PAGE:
Sevcik's Blog

A year in Cairo Egypt

Thursday, December 22, 2005

Field Trip with Mariam

Yesterday I partook in a field trip! Being that Tuesday was the last day of fall semester for St. Andrews (even though it was suppose to be Thursday, but that was changed due to the fact both Dick and I are leaving the country tonight) Mariam decided to take her class to a governate about 45 minutes away from downtown Cairo for a day of games and bike riding. I invited myself along, and I’m sure glad I did because it was a blast!

We rented a microbus and traveled out of the city to a smaller town in the delta region. After hopping off the bus onto a bridge over a Nile tributary we made our way to a park where we found a mini Ferris wheel, bumper cars, and an Egyptian DJ playing American rap music. We weren’t there for the wheel or cars, however. Instead, we found a grassy spot to play some football (soccer), dodge ball, and Steal the Bacon (also known as Steal the Luncheon Meat—pigs are unclean in Egyptian standards). Mariam, Amany, and I (the staff) where quickly knocked out of the games—probably so the kids could be more aggressive without “hurting the misses!” Cute! As we were sitting on the sidelines watching, a few of the boy students bought flowers for each of us. Later I found Ashraf pulling the pedals off of one, I think to figure out if “she” (whoever she is) loves him or not ;-)

Then it was bike time! Whoo-hoo! We rented about a dozen bikes from outside the park and we were given one hour to tour around. These kids were ecstatic to go biking! It was like Christmas morning for them. We had a hard time taming their excited energy enough to keep them near us so we could keep an eye on them and make sure they were safe.

As I learned at FLBC, safety is the NUMBER ONE thing to consider on these excursions, and I certainly experienced some fear of safety regarding those bikes. Because a few of the girls had never biked in their life, Mariam and I rented bikes that had a flat wired platform on the back used to hold groceries and other supplies, or in our case, another person. I was nervous in the first place to be riding these rickety old bikes (Globalites—remember biking in Luxor? Yeah, like that.), and I spent the first few minutes testing the pedals, breaks, and tires. I’m not sure what it is about these cheap bikes, but they stink when it comes to turning around. Like a big truck, one must make a huge loop starting from the curb and pray you can make it around before hitting the curb on the other side. Now, add another person sitting side-saddled on the back. Then, throw in some other road distracters such as other bikers, boys on motorbikes (who should NOT be riding motorbikes!), vehicles, donkey carts, and horse-drawn carriages—all without traffic regulations as we know them. Mix in a dozen enthusiastic kids and you have yourself a recipe for “Fear On Egyptian Roads.”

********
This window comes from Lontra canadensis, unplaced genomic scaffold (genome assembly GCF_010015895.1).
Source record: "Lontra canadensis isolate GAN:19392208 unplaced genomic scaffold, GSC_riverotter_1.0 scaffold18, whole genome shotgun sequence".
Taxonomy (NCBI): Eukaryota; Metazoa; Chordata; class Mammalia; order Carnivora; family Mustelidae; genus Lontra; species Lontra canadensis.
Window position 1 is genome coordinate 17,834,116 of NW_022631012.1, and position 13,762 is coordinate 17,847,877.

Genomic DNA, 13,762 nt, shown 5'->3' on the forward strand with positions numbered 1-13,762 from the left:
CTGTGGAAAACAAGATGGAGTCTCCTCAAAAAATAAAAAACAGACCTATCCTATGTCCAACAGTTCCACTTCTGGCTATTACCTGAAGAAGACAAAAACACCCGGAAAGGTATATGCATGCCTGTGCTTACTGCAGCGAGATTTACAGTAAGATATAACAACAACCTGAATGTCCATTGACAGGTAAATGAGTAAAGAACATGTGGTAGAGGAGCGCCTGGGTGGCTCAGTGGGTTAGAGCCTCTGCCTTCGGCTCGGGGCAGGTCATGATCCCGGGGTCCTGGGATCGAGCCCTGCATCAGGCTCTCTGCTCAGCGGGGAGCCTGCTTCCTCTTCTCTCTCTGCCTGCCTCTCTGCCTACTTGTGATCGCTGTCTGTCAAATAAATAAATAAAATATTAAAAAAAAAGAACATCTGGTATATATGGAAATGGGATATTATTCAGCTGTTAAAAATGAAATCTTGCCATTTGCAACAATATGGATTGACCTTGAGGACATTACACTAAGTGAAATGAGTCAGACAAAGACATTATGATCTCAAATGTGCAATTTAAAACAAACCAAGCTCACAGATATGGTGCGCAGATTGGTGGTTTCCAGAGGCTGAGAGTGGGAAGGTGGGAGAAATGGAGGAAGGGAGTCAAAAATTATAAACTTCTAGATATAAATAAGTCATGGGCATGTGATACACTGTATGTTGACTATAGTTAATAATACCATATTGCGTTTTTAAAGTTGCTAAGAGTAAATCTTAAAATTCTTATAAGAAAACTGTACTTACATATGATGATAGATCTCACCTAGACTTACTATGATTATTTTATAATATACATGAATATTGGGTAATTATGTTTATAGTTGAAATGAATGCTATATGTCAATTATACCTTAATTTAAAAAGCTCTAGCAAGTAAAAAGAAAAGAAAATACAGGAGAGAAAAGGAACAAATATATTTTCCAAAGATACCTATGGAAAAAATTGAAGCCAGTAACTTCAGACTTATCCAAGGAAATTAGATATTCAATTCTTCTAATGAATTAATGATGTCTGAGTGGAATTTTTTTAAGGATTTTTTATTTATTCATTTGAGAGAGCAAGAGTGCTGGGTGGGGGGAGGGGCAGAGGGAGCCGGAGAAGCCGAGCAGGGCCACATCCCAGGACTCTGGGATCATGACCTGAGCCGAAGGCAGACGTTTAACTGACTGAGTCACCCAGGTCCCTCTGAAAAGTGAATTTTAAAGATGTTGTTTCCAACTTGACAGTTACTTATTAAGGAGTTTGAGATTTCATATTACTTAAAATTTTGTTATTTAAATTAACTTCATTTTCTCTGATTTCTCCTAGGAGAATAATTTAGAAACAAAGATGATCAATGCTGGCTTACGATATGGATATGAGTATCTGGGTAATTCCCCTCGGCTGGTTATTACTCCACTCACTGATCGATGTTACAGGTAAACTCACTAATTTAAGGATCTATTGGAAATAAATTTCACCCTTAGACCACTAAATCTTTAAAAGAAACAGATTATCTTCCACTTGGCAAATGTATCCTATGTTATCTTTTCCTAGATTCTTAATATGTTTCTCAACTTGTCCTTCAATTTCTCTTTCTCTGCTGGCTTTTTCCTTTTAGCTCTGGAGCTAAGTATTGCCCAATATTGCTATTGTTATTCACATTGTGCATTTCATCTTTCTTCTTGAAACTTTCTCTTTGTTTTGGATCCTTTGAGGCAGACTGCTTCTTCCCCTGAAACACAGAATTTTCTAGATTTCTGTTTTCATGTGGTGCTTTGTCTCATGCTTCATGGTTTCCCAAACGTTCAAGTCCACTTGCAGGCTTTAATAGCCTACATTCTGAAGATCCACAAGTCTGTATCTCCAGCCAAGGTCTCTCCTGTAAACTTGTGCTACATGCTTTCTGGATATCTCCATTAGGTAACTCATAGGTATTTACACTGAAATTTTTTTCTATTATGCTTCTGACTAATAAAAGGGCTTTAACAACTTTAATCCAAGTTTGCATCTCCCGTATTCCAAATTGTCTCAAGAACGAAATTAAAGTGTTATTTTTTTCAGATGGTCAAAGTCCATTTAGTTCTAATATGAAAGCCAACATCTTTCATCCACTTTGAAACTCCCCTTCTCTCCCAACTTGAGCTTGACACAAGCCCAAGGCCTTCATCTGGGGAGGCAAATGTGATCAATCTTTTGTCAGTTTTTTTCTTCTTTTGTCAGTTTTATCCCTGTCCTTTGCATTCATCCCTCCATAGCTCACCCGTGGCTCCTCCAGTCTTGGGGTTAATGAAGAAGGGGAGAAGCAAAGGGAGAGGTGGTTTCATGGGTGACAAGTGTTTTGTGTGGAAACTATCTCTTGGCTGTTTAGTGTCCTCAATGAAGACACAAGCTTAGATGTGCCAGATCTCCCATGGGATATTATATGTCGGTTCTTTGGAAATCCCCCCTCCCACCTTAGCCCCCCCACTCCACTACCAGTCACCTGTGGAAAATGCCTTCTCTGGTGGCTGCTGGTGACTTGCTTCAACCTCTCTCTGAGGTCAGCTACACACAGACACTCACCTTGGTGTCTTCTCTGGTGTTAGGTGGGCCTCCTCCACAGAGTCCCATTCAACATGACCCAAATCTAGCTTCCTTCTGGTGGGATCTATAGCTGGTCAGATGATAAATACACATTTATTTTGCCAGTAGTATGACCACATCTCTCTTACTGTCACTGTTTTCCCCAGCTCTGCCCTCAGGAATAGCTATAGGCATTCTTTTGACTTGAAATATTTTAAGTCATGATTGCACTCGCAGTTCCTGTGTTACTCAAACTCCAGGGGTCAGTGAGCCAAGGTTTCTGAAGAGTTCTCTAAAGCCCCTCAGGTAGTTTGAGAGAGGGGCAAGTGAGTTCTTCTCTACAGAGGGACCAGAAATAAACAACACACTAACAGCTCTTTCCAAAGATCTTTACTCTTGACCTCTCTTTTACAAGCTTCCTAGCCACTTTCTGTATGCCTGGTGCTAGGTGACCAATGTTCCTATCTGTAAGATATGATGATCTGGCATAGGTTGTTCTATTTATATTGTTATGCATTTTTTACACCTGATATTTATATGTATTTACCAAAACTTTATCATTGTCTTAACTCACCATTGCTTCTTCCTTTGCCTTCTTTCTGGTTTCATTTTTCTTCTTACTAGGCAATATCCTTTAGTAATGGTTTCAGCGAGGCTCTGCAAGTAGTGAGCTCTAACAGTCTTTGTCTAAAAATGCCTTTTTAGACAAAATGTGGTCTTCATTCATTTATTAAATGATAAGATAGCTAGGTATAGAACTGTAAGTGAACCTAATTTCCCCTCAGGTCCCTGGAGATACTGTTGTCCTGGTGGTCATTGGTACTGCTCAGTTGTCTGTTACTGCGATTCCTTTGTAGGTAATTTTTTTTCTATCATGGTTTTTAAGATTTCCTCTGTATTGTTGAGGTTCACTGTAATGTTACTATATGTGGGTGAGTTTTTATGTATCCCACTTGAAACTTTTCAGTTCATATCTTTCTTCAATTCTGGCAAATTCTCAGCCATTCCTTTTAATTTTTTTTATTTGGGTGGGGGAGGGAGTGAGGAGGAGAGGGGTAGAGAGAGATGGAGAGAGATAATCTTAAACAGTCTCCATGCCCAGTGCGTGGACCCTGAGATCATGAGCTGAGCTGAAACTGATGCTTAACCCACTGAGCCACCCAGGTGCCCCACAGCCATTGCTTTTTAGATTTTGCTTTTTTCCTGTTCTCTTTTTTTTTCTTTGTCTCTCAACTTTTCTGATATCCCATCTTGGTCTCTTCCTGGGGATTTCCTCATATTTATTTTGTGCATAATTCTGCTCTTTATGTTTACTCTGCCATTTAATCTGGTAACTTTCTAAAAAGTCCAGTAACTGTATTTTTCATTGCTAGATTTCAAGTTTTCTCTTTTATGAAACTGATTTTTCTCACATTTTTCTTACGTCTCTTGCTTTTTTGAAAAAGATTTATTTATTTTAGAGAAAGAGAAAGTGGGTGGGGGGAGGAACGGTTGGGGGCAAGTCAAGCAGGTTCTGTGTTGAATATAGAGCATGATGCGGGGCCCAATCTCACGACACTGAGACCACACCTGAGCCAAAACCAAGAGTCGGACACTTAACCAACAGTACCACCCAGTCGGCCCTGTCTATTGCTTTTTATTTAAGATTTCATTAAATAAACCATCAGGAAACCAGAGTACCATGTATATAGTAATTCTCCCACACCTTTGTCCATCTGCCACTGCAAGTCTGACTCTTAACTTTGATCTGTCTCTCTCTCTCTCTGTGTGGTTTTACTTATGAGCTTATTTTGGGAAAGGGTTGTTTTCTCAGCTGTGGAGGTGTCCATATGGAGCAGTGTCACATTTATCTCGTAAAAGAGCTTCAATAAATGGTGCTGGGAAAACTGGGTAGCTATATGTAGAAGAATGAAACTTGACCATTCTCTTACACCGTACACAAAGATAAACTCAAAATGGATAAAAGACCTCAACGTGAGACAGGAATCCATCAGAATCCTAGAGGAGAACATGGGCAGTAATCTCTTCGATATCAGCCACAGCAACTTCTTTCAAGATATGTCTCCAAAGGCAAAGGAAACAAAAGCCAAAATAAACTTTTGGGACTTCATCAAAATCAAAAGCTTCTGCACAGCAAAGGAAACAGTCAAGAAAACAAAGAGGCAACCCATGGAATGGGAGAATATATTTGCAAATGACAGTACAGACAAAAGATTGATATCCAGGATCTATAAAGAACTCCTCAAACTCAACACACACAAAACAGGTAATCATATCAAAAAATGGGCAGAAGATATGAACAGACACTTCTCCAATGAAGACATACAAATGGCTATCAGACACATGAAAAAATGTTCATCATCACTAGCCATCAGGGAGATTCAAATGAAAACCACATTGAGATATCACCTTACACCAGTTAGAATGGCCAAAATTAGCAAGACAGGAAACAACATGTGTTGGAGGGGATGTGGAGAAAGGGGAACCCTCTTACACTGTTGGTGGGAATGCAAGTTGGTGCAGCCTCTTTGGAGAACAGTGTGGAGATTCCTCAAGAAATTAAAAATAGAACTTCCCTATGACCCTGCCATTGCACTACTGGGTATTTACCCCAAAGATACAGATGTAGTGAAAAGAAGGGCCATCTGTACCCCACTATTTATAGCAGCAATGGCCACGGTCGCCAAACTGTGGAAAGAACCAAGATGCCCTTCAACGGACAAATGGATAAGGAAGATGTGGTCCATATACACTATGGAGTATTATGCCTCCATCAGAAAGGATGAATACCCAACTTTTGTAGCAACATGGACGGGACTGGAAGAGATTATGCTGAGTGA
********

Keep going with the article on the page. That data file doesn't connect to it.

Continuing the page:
We managed all right, however. I started off extra cautious and conservative. Over time I gained more confidence and gave the student a faster, more fun ride! There was one major unfortunate aspect to this fun, however—the Egyptians. Since I don’t speak Arabic, I had to ask the students to tell me what the men were saying as we rode by. Sometimes they would tell me the nasty things that were said, and other times they said it was so bad they wouldn’t repeat it. Of course this just boils my blood, but there’s something even worse—the way some (not all) Egyptians treat Sudanese. It went so far as having an Egyptian man drive past us, then stop to wait for us to catch up, only to shout out the window that we are different colors and shouldn’t be together. Other young boys would ask the girl sitting on my bike if she and I are friends, and when she said yes, they said they wouldn’t believe it. Why would this white woman want to be friends with an African? It’s sick, isn’t it? I tried to teach a couple students how to bike, but it’s a bit different when they are 12 instead of 6. They are much too heavy for me to do much good and eventually we went back to riding two on one.

After biking time, we played “hackysack” with a football, and each time a student got the ball the others would yell out his or her tribe and crack some jokes--all in good humor. Even though I don’t understand Arabic and had no clue what was going on most of the day, actions speak louder than words and it was obvious how much the students care for one another. They get along so well and look out for each other. Back in Sudan these tribes are/were killing one another, but our students in Cairo are learning to love and respect each other. Only an hour ago before on the street we experienced the differences that separated us (Egyptians, Americans, and Sudanese), but within our group the differences made for sharing and bonding. As we left the playground, Mariam said, “Let’s sing!” and they came up with none other than “I Lift My Eyes Up”—one of my favorite songs from FLBC, and so appropriate for all of us!


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